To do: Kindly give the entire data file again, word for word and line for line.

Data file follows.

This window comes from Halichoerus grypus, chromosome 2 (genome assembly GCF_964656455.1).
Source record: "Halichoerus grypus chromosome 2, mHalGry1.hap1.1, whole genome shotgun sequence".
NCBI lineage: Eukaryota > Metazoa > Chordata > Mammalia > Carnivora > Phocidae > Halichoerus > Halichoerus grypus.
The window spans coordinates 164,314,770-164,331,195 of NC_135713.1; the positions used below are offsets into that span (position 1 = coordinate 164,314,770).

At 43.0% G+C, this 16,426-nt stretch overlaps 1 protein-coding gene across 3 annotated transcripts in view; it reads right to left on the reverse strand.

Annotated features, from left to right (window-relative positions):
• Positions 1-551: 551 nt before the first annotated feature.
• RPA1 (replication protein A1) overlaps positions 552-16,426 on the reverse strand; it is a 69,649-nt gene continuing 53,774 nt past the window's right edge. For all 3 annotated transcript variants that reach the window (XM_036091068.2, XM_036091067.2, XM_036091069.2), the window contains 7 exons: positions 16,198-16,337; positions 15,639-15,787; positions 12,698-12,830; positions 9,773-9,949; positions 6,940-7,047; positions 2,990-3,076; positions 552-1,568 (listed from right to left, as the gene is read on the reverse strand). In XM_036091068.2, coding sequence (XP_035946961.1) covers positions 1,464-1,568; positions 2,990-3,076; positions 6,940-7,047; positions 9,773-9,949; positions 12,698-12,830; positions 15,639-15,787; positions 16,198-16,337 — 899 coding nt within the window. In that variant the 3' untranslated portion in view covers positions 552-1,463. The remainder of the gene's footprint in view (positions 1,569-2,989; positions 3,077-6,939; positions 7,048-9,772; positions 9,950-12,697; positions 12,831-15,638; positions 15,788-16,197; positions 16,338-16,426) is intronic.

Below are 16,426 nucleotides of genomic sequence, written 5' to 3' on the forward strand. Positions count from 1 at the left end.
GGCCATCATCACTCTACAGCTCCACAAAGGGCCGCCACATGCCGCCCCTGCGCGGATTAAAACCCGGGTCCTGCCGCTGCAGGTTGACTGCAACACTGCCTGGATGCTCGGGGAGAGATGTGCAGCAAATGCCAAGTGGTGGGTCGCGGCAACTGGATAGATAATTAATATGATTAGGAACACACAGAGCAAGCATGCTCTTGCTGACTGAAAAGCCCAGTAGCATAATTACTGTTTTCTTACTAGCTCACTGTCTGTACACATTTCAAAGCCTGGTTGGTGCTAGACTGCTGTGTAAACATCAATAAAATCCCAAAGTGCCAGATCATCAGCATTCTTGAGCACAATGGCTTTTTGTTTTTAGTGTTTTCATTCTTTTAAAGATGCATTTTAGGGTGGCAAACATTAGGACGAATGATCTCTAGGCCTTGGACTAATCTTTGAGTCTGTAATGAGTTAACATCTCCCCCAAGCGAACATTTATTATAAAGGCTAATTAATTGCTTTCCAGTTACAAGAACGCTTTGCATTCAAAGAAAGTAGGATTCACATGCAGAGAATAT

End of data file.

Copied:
This window comes from Halichoerus grypus, chromosome 2 (genome assembly GCF_964656455.1).
Source record: "Halichoerus grypus chromosome 2, mHalGry1.hap1.1, whole genome shotgun sequence".
NCBI lineage: Eukaryota > Metazoa > Chordata > Mammalia > Carnivora > Phocidae > Halichoerus > Halichoerus grypus.
The window spans coordinates 164,314,770-164,331,195 of NC_135713.1; the positions used below are offsets into that span (position 1 = coordinate 164,314,770).

At 43.0% G+C, this 16,426-nt stretch overlaps 1 protein-coding gene across 3 annotated transcripts in view; it reads right to left on the reverse strand.

Annotated features, from left to right (window-relative positions):
• Positions 1-551: 551 nt before the first annotated feature.
• RPA1 (replication protein A1) overlaps positions 552-16,426 on the reverse strand; it is a 69,649-nt gene continuing 53,774 nt past the window's right edge. For all 3 annotated transcript variants that reach the window (XM_036091068.2, XM_036091067.2, XM_036091069.2), the window contains 7 exons: positions 16,198-16,337; positions 15,639-15,787; positions 12,698-12,830; positions 9,773-9,949; positions 6,940-7,047; positions 2,990-3,076; positions 552-1,568 (listed from right to left, as the gene is read on the reverse strand). In XM_036091068.2, coding sequence (XP_035946961.1) covers positions 1,464-1,568; positions 2,990-3,076; positions 6,940-7,047; positions 9,773-9,949; positions 12,698-12,830; positions 15,639-15,787; positions 16,198-16,337 — 899 coding nt within the window. In that variant the 3' untranslated portion in view covers positions 552-1,463. The remainder of the gene's footprint in view (positions 1,569-2,989; positions 3,077-6,939; positions 7,048-9,772; positions 9,950-12,697; positions 12,831-15,638; positions 15,788-16,197; positions 16,338-16,426) is intronic.

Below are 16,426 nucleotides of genomic sequence, written 5' to 3' on the forward strand. Positions count from 1 at the left end.
GGCCATCATCACTCTACAGCTCCACAAAGGGCCGCCACATGCCGCCCCTGCGCGGATTAAAACCCGGGTCCTGCCGCTGCAGGTTGACTGCAACACTGCCTGGATGCTCGGGGAGAGATGTGCAGCAAATGCCAAGTGGTGGGTCGCGGCAACTGGATAGATAATTAATATGATTAGGAACACACAGAGCAAGCATGCTCTTGCTGACTGAAAAGCCCAGTAGCATAATTACTGTTTTCTTACTAGCTCACTGTCTGTACACATTTCAAAGCCTGGTTGGTGCTAGACTGCTGTGTAAACATCAATAAAATCCCAAAGTGCCAGATCATCAGCATTCTTGAGCACAATGGCTTTTTGTTTTTAGTGTTTTCATTCTTTTAAAGATGCATTTTAGGGTGGCAAACATTAGGACGAATGATCTCTAGGCCTTGGACTAATCTTTGAGTCTGTAATGAGTTAACATCTCCCCCAAGCGAACATTTATTATAAAGGCTAATTAATTGCTTTCCAGTTACAAGAACGCTTTGCATTCAAAGAAAGTAGGATTCACATGCAGAGAATAT